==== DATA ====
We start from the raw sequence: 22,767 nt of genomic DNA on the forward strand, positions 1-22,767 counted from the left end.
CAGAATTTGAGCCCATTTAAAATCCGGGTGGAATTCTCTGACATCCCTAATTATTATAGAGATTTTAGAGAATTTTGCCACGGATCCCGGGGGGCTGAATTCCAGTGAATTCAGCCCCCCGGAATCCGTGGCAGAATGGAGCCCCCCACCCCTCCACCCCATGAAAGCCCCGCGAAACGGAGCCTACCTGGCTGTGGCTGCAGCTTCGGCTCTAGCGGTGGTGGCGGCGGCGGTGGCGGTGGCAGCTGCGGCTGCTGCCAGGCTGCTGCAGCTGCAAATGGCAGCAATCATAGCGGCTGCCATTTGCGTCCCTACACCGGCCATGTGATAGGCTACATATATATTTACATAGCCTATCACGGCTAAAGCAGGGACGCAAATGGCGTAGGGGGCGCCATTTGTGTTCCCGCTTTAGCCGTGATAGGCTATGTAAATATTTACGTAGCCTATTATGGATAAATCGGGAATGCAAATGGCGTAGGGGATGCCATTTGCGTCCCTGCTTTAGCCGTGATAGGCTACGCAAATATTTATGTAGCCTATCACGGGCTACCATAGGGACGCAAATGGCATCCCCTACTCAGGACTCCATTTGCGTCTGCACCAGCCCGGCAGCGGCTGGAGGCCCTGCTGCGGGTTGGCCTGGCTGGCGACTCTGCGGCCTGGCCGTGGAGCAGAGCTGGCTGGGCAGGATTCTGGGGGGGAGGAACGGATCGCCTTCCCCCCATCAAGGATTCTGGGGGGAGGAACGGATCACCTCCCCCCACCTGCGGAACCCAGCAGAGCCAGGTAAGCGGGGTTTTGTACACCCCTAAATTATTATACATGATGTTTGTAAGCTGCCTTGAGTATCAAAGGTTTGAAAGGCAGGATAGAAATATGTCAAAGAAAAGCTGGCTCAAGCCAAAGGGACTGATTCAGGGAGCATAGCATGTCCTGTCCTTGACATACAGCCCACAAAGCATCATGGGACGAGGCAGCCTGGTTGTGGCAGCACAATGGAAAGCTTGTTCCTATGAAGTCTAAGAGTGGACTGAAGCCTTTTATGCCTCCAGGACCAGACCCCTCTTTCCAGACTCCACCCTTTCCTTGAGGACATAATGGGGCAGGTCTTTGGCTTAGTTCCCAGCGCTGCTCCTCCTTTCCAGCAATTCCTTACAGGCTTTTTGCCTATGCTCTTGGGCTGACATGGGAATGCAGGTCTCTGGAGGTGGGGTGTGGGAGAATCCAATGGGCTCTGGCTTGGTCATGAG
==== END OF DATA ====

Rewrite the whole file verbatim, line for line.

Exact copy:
We start from the raw sequence: 22,767 nt of genomic DNA on the forward strand, positions 1-22,767 counted from the left end.
CAGAATTTGAGCCCATTTAAAATCCGGGTGGAATTCTCTGACATCCCTAATTATTATAGAGATTTTAGAGAATTTTGCCACGGATCCCGGGGGGCTGAATTCCAGTGAATTCAGCCCCCCGGAATCCGTGGCAGAATGGAGCCCCCCACCCCTCCACCCCATGAAAGCCCCGCGAAACGGAGCCTACCTGGCTGTGGCTGCAGCTTCGGCTCTAGCGGTGGTGGCGGCGGCGGTGGCGGTGGCAGCTGCGGCTGCTGCCAGGCTGCTGCAGCTGCAAATGGCAGCAATCATAGCGGCTGCCATTTGCGTCCCTACACCGGCCATGTGATAGGCTACATATATATTTACATAGCCTATCACGGCTAAAGCAGGGACGCAAATGGCGTAGGGGGCGCCATTTGTGTTCCCGCTTTAGCCGTGATAGGCTATGTAAATATTTACGTAGCCTATTATGGATAAATCGGGAATGCAAATGGCGTAGGGGATGCCATTTGCGTCCCTGCTTTAGCCGTGATAGGCTACGCAAATATTTATGTAGCCTATCACGGGCTACCATAGGGACGCAAATGGCATCCCCTACTCAGGACTCCATTTGCGTCTGCACCAGCCCGGCAGCGGCTGGAGGCCCTGCTGCGGGTTGGCCTGGCTGGCGACTCTGCGGCCTGGCCGTGGAGCAGAGCTGGCTGGGCAGGATTCTGGGGGGGAGGAACGGATCGCCTTCCCCCCATCAAGGATTCTGGGGGGAGGAACGGATCACCTCCCCCCACCTGCGGAACCCAGCAGAGCCAGGTAAGCGGGGTTTTGTACACCCCTAAATTATTATACATGATGTTTGTAAGCTGCCTTGAGTATCAAAGGTTTGAAAGGCAGGATAGAAATATGTCAAAGAAAAGCTGGCTCAAGCCAAAGGGACTGATTCAGGGAGCATAGCATGTCCTGTCCTTGACATACAGCCCACAAAGCATCATGGGACGAGGCAGCCTGGTTGTGGCAGCACAATGGAAAGCTTGTTCCTATGAAGTCTAAGAGTGGACTGAAGCCTTTTATGCCTCCAGGACCAGACCCCTCTTTCCAGACTCCACCCTTTCCTTGAGGACATAATGGGGCAGGTCTTTGGCTTAGTTCCCAGCGCTGCTCCTCCTTTCCAGCAATTCCTTACAGGCTTTTTGCCTATGCTCTTGGGCTGACATGGGAATGCAGGTCTCTGGAGGTGGGGTGTGGGAGAATCCAATGGGCTCTGGCTTGGTCATGAG